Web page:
Doctors welcome the Victorian Government’s decision to reject AGL’s proposal to build a 300-metre floating gas import terminal at Westernport Bay, describing it as a major win for public health.
Minister for Planning Richard Wynne said the proposed Crib Point gas terminal would result in “unacceptable environmental effects” to the internationally significant Westernport Bay.
However, DEA is concerned that the construction of several other gas import terminals are under consideration – at least two are in environmentally sensitive areas.
Doctors for the Environment Australia spokesperson, Dr Liz Bashford, says, “It is absurd to import liquefied natural gas (LNG) from overseas when Australia is the world’s biggest exporter of LNG”.
“New gas infrastructure will ‘lock in’ gas use for decades- just when there is an urgent imperative to reduce our reliance on fossil fuels to ensure an effective and rapid response to global warming.
“We should be using renewables not gas for our future energy needs.”
DEA’s submission to the Environmental Effects Statement for the proposed AGL/APA Gas Import Jetty and Pipeline Project at Western Port rejected the proposal for the following reasons:
- Climate change is a public health emergency which requires immediate and effective action.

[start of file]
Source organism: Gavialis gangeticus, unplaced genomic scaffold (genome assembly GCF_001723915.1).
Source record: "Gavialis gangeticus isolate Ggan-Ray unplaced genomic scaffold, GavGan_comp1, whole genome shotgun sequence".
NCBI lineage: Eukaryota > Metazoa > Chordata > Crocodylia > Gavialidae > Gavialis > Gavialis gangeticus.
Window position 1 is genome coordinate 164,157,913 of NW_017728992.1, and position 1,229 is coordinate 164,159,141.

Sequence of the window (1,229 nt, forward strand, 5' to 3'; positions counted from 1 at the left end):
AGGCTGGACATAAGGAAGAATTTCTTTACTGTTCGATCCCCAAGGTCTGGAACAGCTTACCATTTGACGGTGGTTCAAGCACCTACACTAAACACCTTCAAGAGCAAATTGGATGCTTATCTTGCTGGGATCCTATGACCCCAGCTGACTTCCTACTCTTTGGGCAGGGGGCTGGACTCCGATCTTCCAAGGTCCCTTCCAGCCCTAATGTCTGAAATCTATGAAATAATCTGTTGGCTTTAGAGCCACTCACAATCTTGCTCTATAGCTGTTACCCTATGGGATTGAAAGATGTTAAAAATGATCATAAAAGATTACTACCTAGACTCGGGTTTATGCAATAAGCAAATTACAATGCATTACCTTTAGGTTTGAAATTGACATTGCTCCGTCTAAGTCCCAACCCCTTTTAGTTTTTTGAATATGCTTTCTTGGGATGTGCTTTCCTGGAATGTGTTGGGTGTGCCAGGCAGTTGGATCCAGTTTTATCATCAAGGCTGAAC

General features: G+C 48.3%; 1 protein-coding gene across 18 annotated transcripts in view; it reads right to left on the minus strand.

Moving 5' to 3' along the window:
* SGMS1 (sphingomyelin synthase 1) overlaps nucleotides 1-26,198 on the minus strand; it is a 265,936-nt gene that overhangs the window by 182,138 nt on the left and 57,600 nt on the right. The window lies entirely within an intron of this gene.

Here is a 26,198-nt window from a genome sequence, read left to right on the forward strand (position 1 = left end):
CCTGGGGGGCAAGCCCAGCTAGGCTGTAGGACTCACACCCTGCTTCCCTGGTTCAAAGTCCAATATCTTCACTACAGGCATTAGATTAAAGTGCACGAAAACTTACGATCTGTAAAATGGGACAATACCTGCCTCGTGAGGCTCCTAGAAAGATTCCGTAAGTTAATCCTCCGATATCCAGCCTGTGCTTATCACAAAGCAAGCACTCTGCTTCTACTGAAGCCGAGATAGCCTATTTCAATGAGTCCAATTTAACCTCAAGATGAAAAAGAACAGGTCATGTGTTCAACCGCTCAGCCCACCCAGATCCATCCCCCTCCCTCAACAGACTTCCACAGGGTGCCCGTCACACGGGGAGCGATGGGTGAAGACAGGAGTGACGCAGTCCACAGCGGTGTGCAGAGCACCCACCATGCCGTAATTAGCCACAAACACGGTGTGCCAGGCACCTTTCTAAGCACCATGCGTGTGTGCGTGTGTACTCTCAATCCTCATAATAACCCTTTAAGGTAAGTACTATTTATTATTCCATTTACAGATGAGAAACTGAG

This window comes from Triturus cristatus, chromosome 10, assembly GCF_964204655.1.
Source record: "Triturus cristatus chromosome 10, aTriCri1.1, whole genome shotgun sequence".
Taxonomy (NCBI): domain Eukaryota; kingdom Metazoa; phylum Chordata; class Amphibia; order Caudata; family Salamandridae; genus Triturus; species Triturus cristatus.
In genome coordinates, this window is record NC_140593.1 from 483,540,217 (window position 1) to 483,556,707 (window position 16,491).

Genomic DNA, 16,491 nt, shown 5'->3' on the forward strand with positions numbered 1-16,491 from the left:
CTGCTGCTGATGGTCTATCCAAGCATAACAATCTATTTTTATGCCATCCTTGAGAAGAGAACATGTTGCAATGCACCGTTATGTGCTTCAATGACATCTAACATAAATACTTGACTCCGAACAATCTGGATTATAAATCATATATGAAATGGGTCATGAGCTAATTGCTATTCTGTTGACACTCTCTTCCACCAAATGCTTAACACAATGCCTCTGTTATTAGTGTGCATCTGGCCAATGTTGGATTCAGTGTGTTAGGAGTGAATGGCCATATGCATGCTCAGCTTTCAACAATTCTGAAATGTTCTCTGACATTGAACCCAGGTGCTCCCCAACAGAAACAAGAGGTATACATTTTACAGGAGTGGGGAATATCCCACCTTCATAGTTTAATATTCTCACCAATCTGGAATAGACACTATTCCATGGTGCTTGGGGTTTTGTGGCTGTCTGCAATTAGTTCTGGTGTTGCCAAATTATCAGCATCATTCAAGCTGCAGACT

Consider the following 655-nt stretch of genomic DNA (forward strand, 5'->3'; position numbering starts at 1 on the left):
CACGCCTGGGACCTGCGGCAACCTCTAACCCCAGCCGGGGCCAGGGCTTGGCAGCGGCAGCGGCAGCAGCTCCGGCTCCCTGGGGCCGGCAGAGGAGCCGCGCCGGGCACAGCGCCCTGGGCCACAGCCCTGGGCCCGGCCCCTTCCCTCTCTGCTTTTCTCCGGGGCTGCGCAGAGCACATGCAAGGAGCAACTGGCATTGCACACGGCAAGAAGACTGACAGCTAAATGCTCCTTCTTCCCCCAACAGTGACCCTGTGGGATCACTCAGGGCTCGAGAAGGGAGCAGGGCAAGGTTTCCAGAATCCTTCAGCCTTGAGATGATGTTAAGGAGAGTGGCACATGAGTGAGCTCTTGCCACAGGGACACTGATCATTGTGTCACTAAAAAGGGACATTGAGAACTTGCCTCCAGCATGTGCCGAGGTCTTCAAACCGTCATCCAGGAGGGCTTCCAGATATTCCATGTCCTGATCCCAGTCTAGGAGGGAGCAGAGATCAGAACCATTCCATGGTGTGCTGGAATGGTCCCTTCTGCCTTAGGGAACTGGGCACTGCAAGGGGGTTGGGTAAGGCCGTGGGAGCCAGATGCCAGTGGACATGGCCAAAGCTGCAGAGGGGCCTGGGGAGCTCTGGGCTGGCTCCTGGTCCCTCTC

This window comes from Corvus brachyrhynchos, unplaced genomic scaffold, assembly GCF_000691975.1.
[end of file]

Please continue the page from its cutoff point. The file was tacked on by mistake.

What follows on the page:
- There are finite health risks associated with the project.
- There is no social licence for the project.
- The Interim Report on the review of the current EPBC Act outlines a ‘near complete failure of the government to implement the Act to protect Australia’s environments’, yet it is to this flawed Act that the EES has made its report.
- If the project is approved, there will be unacceptable risks to the sensitive Western Port environment which includes Ramsar wetlands, endangered species of flora and fauna, and marine mammals.
- There is inadequate information about the management of climate change risks to the project such as bushfires, severe storms and storm surges.
- The EES fails to address the implications and management of high-impact large-scale accidents that could have devastating consequences to the area.
- The EES does not adequately address the entire carbon emissions associated with the project.
- The EES uses the climate forcing activity of methane over 100-year time frame rather than the more appropriate 20-year time frame, given the already measurable health impacts of rapid global warming.
- The stated objectives of the project are flawed, as neither projected shortfalls of gas or lower prices may eventuate, and both can be resolved by other means.
- The project is a 20-year fossil fuel development, which is incompatible with the Victorian RET of 40% renewables by 2025, 50% by 2030 and net zero by 2050.
- The project is contrary to AGL’s own policy of a shift away from fossil fuel energy and a focus on ecologically sustainable development.
Media and Communications Coordinator Carmela Ferraro, 0410 703 074
Image credit: Beyond Coal and Gas